Person:Timothy Green (11)

m. 1724
  1. Joseph Green1720 - 1802
  2. Col. Timothy Green1733 - 1812
  1. Innis Green
  • HCol. Timothy Green1733 - 1812
  • WEaffy Finney1735 - 1765
m. Abt 1760
Facts and Events
Name Col. Timothy Green
Gender Male
Birth? 1733 Hanover Township, Lancaster, Pennsylvania
Marriage to Mary Innis
Marriage to Jean Edmundston
Marriage Abt 1760 to Eaffy Finney
Death? 27 Feb 1812 Dauphin, Pennsylvania, United States
  1.   Col Timothy Green, in Find A Grave.

    Historical Marker
    Col. Timothy Green
    "In the graveyard to the south rests Timothy Green. Officer in the French and Indian War; signer of the Hanover Independence Resolves in June, 1774; an outstanding leader of this region in the Revolution."

  2.   Robert L. Maley, in Commemorative Biographical Encyclopedia of Dauphin County, Pennsylvania: Containing sketches of prominent and representative citizens and many of the early Scotch-Irish and German settlers. (Chambersburg, Franklin, Pennsylvania, United States: J. M. Runk & Company, 1896)
    Page 177.

    GREEN, TIMOTHY, son of Robert Green, was born about 1733, on the "Monoday," Hanover township, Lancaster, now Dauphin county, Pa.; died February 27, 1812, at Dauphin, Pa., and is buried in the old graveyard there. His father, of Scotch ancestry, came from the north of Ireland about 1725, locating near the Kittochtinny mountains on Manada creek. The first record we have of the son is subsequent to Braddock's defeat, when the frontier settlers were threatened with extermination by the marauding savages. Timothy Green assisted in organizing a company, and for at least seven years was chiefly in active service in protecting the settlers from the fury of the blood-thirsty Indians. In the Bouquet expedition he commanded a company of Provincial troops. For his services at this time, the Proprietaries granted him large tracts of land in Buffalo Valley and on Bald Eagle creek. At the outset of the Revolution, Captain Green became an earnest advocate for independence, and the Hanover resolutions of June 4, 1774, passed unaniously by the meeting of which he was chairman, show that he was intensely patriotic. He was one of the Committee of Safety of the Province, which met November 22, 1774, in Lancaster, and issued hand-bills to the import that "agreeable to the resolves and recommendations of the American Continental Congress, that the freeholders and others qualified to vote for representatives in Assembly choose, by ballot, sixty persons for a Committee of Observation, to observe the conduct of all persons toward the actions of the General Congress; the committee, when elected, to divide the country into districts and appoint members of the committee to superintend each district, and any six so appointed to be a quorum, etc." Election was held on Thursday, 15th December, 1774, and, among others, Timothy Green was elected from Hanover. This body of men were in correspondence with Joseph Reed, Charles Thompson, George Clymer, John Benezet, Samuel Meredith, Thomas Mifflin, etc., of Philadelphia, and others. They met at Lancaster again, April 27, 1775, when notice was taken of General Gage's attack upon the inhabitants of Massachusetts Bay, and a general meeting called for the 1st of May, at Lancaster. Upon the erection of he county of Dauphin, Colonel Green was the oldest justice of the peace in commission, and, under the Constitution of 1776, he was presiding justice of the courts. He continued therein until, under the Constitution of 1790, which required the presiding judge "to be learned in the law," Judge Atlee was appointed. After his retirement, Judge Green returned to his quiet farm at the mouth of Stony creek, where he had erected a mill and other improvements. He was thrice married; married, first, in 1760 Effy Finney robinson, daughter of James and Jean Finney, and widow of Thomas Robinson. She died December 28, 1765, and is buried in old Hanover church graveyard.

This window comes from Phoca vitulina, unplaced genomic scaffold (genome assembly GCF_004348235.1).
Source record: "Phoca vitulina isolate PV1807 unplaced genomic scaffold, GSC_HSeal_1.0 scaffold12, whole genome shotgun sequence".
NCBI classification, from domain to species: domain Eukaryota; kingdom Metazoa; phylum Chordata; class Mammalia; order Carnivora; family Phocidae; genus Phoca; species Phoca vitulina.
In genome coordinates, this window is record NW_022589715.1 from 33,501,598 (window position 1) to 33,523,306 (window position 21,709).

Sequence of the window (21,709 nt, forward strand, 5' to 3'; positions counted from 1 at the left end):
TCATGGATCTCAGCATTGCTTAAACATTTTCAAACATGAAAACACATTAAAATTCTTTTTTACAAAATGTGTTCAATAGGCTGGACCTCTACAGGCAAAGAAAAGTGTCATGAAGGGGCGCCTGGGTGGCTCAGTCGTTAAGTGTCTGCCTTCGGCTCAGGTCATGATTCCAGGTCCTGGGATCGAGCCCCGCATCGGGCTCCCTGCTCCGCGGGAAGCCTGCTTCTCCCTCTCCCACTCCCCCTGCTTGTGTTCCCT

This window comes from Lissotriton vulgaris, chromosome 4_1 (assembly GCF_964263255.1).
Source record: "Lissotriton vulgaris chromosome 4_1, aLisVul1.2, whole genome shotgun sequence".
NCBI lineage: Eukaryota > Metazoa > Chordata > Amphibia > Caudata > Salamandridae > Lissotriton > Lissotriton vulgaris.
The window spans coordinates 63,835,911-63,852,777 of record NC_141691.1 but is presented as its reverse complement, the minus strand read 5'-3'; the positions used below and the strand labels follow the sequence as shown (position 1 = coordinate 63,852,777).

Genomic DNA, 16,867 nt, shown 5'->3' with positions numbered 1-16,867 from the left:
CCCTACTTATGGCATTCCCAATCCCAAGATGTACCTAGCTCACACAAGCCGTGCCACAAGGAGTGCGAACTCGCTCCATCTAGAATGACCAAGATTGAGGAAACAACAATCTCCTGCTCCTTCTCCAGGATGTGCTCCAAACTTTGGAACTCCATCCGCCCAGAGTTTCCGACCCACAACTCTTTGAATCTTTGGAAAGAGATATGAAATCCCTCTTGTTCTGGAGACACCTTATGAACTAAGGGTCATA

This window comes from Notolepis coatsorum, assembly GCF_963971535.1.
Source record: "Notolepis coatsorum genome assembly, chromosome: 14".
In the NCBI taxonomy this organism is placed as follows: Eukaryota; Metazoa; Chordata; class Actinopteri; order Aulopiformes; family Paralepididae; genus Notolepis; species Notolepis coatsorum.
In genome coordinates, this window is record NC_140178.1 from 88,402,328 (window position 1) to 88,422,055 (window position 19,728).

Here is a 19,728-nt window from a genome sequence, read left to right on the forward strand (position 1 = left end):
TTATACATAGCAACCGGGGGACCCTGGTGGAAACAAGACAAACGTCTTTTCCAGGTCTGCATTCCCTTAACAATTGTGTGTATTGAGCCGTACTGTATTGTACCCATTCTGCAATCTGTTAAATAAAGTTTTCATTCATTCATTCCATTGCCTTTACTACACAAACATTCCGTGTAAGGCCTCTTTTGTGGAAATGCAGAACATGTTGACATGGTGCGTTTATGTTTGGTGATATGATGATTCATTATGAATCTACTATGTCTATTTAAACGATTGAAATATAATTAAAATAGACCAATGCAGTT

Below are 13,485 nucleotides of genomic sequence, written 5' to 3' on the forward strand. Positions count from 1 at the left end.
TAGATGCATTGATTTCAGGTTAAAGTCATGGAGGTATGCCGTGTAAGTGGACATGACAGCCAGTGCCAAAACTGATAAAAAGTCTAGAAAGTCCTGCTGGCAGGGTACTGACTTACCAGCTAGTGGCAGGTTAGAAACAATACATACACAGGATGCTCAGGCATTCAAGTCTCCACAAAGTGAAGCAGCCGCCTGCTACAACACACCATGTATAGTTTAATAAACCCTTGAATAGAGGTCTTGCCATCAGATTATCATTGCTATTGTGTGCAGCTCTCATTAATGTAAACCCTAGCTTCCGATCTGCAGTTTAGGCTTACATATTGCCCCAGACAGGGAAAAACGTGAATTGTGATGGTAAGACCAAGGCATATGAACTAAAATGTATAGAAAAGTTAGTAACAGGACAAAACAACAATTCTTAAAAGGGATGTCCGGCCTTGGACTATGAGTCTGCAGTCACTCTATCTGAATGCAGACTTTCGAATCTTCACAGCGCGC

3.   Egle, William Henry. Pennsylvania Genealogies; Scotch-Irish and German. (Harrisburg, Dauphin, Pennsylvania, United States: Lane S. Hart, Printer and Binder, 1886)
    Pages 33 to 35.

    Innis Green, b. March 25, 1776 ; d. August 4, 1830 ; son of Col. Timothy Green and Mary Innis ; received a tolerably fair English education, an essential in the Scotch-Irish settlements ; his father who built a mill at the mouth of Stony Creek, on the Susquehanna, about 1790, dying in 1812, Innis took charge of it; he was appointed by Governor Findlay one of the associate judges of the county of Dauphin, August 10, 1818, resigning, however, October 23, 1827, having been elected to the National House of Representatives ; he served during the Twentieth and Twenty-first Congresses ; Governor Wolf re-appointed him, January 26, 1832, associate judge, a position he held at the time of his death.